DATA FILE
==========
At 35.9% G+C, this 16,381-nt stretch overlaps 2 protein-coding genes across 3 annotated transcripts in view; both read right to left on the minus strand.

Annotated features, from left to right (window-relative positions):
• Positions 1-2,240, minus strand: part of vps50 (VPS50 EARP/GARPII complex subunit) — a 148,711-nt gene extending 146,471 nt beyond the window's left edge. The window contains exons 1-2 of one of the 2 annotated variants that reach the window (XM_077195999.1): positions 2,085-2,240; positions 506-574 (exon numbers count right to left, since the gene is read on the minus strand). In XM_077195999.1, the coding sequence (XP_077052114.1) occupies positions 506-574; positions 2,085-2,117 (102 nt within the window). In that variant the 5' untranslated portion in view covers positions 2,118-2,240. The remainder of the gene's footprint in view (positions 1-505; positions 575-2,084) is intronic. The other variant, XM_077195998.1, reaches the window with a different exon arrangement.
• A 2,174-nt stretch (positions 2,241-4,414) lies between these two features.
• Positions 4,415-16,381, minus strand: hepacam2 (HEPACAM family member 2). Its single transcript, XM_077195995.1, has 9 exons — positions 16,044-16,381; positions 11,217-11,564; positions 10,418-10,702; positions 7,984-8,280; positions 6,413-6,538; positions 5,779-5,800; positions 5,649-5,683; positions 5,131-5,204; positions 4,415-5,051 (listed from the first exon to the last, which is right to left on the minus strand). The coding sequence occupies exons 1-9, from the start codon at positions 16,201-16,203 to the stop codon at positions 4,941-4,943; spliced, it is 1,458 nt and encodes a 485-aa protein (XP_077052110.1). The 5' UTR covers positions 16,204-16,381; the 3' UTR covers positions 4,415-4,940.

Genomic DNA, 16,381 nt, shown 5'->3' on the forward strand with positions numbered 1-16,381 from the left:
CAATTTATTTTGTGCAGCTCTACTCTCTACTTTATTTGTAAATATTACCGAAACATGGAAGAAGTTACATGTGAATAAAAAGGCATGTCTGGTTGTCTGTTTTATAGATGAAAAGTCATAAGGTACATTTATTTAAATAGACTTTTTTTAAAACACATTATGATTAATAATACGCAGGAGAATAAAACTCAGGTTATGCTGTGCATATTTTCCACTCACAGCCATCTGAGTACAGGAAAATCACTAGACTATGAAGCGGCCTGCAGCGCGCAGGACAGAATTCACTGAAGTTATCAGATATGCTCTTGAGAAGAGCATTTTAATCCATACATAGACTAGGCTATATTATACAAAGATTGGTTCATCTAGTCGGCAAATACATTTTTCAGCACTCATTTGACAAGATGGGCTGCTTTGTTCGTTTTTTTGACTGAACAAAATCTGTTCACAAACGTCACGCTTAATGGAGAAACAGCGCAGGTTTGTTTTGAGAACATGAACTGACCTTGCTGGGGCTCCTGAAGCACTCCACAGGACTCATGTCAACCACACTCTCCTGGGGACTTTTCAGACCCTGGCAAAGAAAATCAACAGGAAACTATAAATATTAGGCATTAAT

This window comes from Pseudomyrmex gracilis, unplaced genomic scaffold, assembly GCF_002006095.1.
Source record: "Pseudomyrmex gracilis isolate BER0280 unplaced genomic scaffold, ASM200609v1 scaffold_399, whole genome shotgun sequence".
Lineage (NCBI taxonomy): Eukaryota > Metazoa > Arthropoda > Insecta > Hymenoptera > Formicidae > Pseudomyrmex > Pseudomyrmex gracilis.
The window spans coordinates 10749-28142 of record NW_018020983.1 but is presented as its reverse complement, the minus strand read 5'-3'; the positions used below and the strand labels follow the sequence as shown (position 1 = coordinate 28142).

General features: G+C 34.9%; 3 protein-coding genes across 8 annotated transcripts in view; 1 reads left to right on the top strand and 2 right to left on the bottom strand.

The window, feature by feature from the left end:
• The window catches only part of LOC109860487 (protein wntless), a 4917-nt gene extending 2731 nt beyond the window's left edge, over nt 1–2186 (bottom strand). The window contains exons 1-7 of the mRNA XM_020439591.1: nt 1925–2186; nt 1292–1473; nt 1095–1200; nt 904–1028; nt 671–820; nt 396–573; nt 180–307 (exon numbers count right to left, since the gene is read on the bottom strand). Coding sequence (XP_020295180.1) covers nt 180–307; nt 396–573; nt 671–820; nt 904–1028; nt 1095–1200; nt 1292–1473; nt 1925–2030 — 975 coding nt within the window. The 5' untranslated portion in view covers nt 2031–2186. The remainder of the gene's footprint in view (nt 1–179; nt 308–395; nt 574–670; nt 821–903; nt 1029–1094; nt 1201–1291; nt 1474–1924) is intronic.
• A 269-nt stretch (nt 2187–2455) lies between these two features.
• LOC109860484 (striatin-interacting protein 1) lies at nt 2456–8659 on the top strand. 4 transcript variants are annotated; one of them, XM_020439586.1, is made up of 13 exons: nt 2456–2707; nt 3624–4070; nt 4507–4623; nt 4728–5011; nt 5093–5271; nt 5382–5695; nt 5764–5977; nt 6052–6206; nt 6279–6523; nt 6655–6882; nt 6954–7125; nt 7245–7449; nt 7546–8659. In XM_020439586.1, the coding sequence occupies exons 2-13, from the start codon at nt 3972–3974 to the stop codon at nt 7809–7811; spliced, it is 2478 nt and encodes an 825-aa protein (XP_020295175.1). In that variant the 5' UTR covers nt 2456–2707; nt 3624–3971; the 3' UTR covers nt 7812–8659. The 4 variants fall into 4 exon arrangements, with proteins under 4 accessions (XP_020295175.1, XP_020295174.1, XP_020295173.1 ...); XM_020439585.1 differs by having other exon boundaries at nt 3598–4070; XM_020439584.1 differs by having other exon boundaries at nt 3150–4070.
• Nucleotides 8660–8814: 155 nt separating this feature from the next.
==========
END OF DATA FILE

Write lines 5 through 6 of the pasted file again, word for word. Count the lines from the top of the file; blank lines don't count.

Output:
• Positions 4,415-16,381, minus strand: hepacam2 (HEPACAM family member 2). Its single transcript, XM_077195995.1, has 9 exons — positions 16,044-16,381; positions 11,217-11,564; positions 10,418-10,702; positions 7,984-8,280; positions 6,413-6,538; positions 5,779-5,800; positions 5,649-5,683; positions 5,131-5,204; positions 4,415-5,051 (listed from the first exon to the last, which is right to left on the minus strand). The coding sequence occupies exons 1-9, from the start codon at positions 16,201-16,203 to the stop codon at positions 4,941-4,943; spliced, it is 1,458 nt and encodes a 485-aa protein (XP_077052110.1). The 5' UTR covers positions 16,204-16,381; the 3' UTR covers positions 4,415-4,940.

Genomic DNA, 16,381 nt, shown 5'->3' on the forward strand with positions numbered 1-16,381 from the left: